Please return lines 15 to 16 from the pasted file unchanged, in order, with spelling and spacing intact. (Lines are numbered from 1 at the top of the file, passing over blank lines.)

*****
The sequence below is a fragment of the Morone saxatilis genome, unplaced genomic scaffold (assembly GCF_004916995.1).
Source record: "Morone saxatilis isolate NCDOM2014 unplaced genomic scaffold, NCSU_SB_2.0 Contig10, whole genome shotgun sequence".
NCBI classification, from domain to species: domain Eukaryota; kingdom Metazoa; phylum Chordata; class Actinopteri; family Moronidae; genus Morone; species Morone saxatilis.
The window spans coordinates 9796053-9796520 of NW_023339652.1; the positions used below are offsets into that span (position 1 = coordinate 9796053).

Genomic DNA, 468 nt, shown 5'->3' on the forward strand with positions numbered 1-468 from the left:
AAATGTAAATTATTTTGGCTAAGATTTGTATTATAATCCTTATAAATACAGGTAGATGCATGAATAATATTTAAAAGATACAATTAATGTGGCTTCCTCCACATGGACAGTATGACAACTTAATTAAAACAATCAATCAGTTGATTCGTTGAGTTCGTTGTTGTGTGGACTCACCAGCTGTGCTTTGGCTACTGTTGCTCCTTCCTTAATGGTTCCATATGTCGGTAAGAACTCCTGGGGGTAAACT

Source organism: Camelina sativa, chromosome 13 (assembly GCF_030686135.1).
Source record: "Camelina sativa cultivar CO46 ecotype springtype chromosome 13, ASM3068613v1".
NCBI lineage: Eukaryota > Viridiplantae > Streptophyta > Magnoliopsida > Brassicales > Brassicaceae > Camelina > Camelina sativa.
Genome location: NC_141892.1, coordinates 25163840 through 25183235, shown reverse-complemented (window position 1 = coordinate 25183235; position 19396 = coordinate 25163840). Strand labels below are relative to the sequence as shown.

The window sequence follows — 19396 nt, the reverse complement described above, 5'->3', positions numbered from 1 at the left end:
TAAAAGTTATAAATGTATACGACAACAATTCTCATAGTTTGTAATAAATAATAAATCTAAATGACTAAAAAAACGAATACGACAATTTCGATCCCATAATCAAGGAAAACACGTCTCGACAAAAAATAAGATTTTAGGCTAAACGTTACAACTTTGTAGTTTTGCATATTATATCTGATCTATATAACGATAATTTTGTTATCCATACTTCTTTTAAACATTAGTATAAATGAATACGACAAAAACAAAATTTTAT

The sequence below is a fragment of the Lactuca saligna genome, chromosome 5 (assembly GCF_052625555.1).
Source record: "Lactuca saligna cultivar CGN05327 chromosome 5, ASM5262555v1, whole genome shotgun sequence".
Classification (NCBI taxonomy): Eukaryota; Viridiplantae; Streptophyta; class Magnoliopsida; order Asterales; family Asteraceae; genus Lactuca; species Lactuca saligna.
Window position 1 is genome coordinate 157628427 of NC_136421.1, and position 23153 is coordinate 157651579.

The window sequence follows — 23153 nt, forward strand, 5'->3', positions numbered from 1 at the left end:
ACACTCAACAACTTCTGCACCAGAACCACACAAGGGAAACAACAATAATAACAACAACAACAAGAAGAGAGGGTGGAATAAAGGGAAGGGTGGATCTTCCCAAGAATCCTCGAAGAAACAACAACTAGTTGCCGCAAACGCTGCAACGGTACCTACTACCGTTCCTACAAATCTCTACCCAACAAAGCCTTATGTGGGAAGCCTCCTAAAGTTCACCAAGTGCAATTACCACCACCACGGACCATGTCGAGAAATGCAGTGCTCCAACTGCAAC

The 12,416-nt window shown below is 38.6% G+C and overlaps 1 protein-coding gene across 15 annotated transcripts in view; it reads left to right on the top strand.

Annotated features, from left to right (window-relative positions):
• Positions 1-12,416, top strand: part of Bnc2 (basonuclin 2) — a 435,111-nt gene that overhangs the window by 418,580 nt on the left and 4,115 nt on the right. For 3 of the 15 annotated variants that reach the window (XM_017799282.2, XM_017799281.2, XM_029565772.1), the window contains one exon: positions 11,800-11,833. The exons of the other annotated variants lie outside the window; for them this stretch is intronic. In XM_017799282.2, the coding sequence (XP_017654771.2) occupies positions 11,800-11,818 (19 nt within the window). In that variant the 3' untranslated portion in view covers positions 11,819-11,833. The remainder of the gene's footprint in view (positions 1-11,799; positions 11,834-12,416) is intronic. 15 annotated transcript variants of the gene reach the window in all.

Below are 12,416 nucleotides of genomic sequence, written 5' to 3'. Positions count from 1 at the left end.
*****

Classification (NCBI taxonomy): Eukaryota; Viridiplantae; Streptophyta; class Magnoliopsida; order Asterales; family Asteraceae; genus Lactuca; species Lactuca saligna.
Window position 1 is genome coordinate 157628427 of NC_136421.1, and position 23153 is coordinate 157651579.